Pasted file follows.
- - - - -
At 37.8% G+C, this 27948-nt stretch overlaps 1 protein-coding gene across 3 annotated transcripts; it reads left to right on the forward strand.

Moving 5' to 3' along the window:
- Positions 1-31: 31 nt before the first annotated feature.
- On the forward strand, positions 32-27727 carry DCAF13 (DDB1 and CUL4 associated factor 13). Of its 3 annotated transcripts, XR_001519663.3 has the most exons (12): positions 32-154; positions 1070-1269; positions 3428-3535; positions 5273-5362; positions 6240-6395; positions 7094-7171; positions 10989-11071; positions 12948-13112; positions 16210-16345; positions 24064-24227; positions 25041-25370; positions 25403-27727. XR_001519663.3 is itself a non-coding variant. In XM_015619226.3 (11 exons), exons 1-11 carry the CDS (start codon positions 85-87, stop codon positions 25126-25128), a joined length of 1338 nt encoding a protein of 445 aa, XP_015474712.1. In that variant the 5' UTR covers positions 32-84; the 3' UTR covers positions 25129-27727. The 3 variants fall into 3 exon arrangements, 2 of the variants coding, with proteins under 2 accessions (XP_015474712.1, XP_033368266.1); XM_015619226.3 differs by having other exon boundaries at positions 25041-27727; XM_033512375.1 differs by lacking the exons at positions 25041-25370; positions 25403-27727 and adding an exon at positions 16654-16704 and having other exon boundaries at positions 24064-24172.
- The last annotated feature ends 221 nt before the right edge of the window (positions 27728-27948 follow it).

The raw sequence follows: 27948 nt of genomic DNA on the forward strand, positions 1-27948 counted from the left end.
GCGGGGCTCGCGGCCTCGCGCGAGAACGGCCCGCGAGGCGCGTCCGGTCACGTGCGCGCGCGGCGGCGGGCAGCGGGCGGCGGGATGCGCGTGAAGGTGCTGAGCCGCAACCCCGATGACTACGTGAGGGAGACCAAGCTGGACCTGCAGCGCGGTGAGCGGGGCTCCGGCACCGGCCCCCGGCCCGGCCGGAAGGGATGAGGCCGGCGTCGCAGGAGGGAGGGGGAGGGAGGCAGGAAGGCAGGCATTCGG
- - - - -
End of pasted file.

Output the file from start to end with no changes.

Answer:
At 37.8% G+C, this 27948-nt stretch overlaps 1 protein-coding gene across 3 annotated transcripts; it reads left to right on the forward strand.

Moving 5' to 3' along the window:
- Positions 1-31: 31 nt before the first annotated feature.
- On the forward strand, positions 32-27727 carry DCAF13 (DDB1 and CUL4 associated factor 13). Of its 3 annotated transcripts, XR_001519663.3 has the most exons (12): positions 32-154; positions 1070-1269; positions 3428-3535; positions 5273-5362; positions 6240-6395; positions 7094-7171; positions 10989-11071; positions 12948-13112; positions 16210-16345; positions 24064-24227; positions 25041-25370; positions 25403-27727. XR_001519663.3 is itself a non-coding variant. In XM_015619226.3 (11 exons), exons 1-11 carry the CDS (start codon positions 85-87, stop codon positions 25126-25128), a joined length of 1338 nt encoding a protein of 445 aa, XP_015474712.1. In that variant the 5' UTR covers positions 32-84; the 3' UTR covers positions 25129-27727. The 3 variants fall into 3 exon arrangements, 2 of the variants coding, with proteins under 2 accessions (XP_015474712.1, XP_033368266.1); XM_015619226.3 differs by having other exon boundaries at positions 25041-27727; XM_033512375.1 differs by lacking the exons at positions 25041-25370; positions 25403-27727 and adding an exon at positions 16654-16704 and having other exon boundaries at positions 24064-24172.
- The last annotated feature ends 221 nt before the right edge of the window (positions 27728-27948 follow it).

The raw sequence follows: 27948 nt of genomic DNA on the forward strand, positions 1-27948 counted from the left end.
GCGGGGCTCGCGGCCTCGCGCGAGAACGGCCCGCGAGGCGCGTCCGGTCACGTGCGCGCGCGGCGGCGGGCAGCGGGCGGCGGGATGCGCGTGAAGGTGCTGAGCCGCAACCCCGATGACTACGTGAGGGAGACCAAGCTGGACCTGCAGCGCGGTGAGCGGGGCTCCGGCACCGGCCCCCGGCCCGGCCGGAAGGGATGAGGCCGGCGTCGCAGGAGGGAGGGGGAGGGAGGCAGGAAGGCAGGCATTCGG